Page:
2020.3.9.levofloxacin

Severe hypoglycemia and fainting caused by the use of levofloxacin in a nondiabetic patient

Kousar Jahani Amiri1, Ramina Mofarrah2, Navid Heydar Zadeh3, Melody Omrani Nava4, Alborz Ahmadi1, Melika Ashoorinezhad1, Ramin Mofarrah5

1Student Research Committee, Sari Branch, Islamic Azad University of Medical Sciences, Sari, Iran; 2Medical student, Student Research Committee, Shiraz Branch, University of Medical Sciences, Shiraz, Iran; 3Faculty of Medicine, Sharood Branch, Islamic Azad University of Medical Sciences, Sari, Iran; 4Department of Infectiouse and Tropical Disease, Faculty of Medicine, Sari Branch, Islamic Azad University of Medical Sciences, Sari, Iran; 5Department of Dermatology, Faculty of Medicine, Sari Branch, Islamic Azad University of Medical Sciences, Sari, Iran

Corresponding author: Dr. Ramin Mofarrah


Submission: 10.01.2020; Acceptance: 12.03.2020

DOI: 10.7241/ourd.20203.9

Cite this article: Amiri KJ, Mofarrah R, Zadeh NH, Nava MO, Ahmadi A, Ashoorinezhad M, Mofarrah R. Severe hypoglycemia and fainting caused by the use of levofl oxacin in a nondiabetic patient. Our Dermatol Online. 2020;11(3):264-266.

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ABSTRACT

Fluoroquinolone-type antimicrobials can cause hypo- or hyperglycemia in certain patients. We reported the case of a young male with no history of any condition and use of medication present with cellulitis. He developed hypoglycemic episodes with levofloxacin. Levofloxacin can cause new onset hypoglycemia and fainting in non-diabetic patients. This study suggests that levofloxacin can cause hypoglycemia even in nondiabetic and previously healthy patients. The seriousness of hypoglycemia and the few reported deaths also underscore the importance of early detection and appropriate management of patients with hypoglycemia.

Key words: Fluoroquinolone, Hypoglycemia, Levofloxacin


INTRODUCTION

Fluoroquinolones have been widely used for the treatment of community- and hospital-acquired infections. These drugs are known to cause glycemic disturbances mainly in patients with diabetes taking either oral hypoglycemic agents or insulin [1,2]. Gatifloxacin was banned in India on March 18th, 2011 because it poses a 17 times higher risk of developing serious hyperglycemia. Although uncommon, hypoglycemia has also been reported with fluoroquinolones. Hypoglycemia typically occurs within the first 3 days of fluoroquinolone therapy and has also been reported after the first dose of either intravenous or oral administration [1]. Most of the patients who developed hypoglycemia following fluoroquinolone use had risk factors, such as old age, diabetes, renal insufficiency, and a concomitant use of hypoglycemic drugs, especially sulfonylureas [2]. Fluoroquinolones have caused at least 67 cases of life-threatening hypoglycemic coma, including 13 deaths and permanent or disabling injuries, according to an internal safety review by the food and drug administration. Most cases (44) were associated with levofloxacin [3] and also new neuropsychiatric side-effects related to fluoroquinolones, including disturbances in attention, memory impairment, and delirium. Considering these findings, the agency will strengthen warning labels on all fluoroquinolones, especially for older people [3]. We reported a case of hypoglycemia associated with levofloxacin administration in a patient without diabetes and history of any medication therapy.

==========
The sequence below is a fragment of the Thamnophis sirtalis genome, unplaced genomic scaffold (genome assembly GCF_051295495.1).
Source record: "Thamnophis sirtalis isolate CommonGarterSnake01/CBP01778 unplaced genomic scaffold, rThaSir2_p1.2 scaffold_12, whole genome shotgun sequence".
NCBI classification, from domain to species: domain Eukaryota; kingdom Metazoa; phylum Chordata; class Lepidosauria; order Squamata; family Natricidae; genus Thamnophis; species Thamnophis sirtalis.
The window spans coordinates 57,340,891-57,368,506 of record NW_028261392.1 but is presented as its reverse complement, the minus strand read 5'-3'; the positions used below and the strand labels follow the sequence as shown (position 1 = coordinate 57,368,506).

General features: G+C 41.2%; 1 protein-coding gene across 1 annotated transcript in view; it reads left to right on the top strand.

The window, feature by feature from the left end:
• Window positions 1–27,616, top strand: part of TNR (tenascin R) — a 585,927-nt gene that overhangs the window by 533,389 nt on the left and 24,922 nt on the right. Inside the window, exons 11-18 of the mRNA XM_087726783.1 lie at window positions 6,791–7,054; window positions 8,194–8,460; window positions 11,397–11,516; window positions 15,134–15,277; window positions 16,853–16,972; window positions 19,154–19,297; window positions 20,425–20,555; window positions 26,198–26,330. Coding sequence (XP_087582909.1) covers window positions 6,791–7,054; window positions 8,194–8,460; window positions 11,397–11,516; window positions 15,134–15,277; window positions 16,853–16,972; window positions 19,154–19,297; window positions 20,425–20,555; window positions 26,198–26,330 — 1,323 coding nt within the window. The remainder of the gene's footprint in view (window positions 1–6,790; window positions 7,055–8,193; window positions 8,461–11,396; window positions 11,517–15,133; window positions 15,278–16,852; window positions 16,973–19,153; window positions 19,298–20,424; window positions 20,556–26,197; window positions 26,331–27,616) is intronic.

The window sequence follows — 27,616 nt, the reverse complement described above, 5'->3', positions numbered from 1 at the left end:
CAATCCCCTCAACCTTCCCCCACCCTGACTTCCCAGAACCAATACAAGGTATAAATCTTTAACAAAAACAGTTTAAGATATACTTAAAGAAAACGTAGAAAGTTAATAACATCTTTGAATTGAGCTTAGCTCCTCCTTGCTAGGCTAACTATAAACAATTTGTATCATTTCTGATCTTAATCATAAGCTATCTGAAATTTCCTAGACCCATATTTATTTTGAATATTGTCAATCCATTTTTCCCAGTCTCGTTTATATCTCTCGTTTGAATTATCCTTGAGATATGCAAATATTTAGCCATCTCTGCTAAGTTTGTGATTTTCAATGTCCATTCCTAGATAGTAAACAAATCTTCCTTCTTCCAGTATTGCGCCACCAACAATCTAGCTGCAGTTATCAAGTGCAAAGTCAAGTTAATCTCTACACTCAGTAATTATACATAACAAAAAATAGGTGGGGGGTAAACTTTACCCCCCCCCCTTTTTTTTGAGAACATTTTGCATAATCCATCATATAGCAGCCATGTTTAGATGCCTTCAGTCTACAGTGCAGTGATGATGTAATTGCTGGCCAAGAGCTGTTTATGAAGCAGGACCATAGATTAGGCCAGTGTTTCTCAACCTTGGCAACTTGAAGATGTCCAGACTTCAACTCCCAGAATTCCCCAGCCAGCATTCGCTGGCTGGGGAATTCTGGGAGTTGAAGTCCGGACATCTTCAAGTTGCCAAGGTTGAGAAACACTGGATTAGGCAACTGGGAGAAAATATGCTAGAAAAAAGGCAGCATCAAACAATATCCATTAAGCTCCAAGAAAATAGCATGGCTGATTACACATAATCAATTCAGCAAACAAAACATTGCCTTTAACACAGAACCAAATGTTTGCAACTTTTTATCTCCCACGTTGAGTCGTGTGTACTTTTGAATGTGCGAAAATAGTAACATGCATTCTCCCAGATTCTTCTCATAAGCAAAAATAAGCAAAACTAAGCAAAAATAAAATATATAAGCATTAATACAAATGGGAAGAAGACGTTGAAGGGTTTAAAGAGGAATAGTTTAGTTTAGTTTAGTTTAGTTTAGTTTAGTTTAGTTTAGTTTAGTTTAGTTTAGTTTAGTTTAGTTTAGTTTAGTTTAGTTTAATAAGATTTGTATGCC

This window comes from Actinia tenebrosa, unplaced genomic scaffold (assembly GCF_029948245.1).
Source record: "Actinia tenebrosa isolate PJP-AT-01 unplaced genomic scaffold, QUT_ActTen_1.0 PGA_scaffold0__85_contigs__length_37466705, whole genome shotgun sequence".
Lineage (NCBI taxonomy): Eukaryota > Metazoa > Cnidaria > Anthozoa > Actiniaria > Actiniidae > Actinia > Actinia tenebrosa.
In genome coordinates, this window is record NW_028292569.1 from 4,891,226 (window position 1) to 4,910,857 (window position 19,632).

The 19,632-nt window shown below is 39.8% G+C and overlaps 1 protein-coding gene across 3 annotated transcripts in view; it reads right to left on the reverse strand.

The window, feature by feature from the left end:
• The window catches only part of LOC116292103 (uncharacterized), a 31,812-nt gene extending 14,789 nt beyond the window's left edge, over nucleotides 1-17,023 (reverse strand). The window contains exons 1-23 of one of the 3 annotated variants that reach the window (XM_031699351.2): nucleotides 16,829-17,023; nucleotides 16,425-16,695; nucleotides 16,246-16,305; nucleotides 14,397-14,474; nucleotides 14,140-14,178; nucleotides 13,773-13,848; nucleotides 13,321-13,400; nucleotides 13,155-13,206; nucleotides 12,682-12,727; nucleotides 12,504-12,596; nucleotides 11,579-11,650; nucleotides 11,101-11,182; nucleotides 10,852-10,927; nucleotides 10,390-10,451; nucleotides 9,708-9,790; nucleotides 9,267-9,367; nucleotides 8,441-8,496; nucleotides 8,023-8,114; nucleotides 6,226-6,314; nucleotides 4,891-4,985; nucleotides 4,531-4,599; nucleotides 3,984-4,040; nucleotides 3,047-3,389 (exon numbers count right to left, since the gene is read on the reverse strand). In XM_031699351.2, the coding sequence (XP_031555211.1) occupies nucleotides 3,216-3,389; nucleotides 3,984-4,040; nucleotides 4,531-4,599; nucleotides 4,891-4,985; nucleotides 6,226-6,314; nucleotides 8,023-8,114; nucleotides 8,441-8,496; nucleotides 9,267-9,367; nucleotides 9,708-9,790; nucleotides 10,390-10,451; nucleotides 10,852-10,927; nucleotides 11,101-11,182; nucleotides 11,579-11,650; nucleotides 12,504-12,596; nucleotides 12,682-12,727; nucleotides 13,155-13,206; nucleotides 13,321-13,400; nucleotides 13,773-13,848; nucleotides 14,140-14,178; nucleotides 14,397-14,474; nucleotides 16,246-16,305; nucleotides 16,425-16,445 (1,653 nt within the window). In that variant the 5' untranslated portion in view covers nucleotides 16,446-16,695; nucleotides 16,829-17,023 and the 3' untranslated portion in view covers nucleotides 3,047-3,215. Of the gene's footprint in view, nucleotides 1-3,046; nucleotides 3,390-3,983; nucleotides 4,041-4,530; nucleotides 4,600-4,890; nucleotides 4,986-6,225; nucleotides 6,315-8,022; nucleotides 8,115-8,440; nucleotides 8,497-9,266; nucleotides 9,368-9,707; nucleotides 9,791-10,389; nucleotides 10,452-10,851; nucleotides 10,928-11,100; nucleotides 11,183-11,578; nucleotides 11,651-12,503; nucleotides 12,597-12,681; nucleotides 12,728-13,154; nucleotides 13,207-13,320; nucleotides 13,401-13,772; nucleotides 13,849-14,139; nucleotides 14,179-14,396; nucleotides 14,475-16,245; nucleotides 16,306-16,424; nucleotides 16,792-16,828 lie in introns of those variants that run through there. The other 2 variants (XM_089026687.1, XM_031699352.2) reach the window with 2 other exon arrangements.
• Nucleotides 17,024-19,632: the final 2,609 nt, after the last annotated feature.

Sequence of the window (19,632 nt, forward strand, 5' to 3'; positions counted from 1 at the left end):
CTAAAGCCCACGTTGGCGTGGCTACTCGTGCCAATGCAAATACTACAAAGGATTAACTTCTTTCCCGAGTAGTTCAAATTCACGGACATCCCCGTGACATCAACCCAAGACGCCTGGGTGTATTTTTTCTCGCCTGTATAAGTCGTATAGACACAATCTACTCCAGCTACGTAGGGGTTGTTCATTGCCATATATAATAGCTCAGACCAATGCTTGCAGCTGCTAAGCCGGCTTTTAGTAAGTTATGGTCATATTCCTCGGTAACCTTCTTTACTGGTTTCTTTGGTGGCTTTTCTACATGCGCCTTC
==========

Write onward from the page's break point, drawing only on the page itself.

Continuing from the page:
CASE REPORT

A 30-year-old male without any history of disease or use of medication came to our office with pain and swelling in his left leg (Fig. 1). MRI reported a collection of soft tissue in his left leg. He was treated empirically with a levofloxacin tablet of 500 mg once a day due to the diagnosis of cellulitis. After the first dose of levofloxacin, he experienced weakness and dizziness, and after the second dose of levofloxacin, he unexpectedly fainted and was quickly taken to the emergency room. The blood sugar level was detected at 45 mg/dl. He received one vial of dextrose 50% in addition to the standard intravenous dose of saline serum 500 cc. Levofloxacin was discontinued after 2 days, after it was suspected to have caused hypoglycemia. After the discontinuation of levofloxacin, the symptoms of hypoglycemia did not reoccur.

Figure 1: Cellulitis of left foot (plantar).                                                                  

DISSCUSION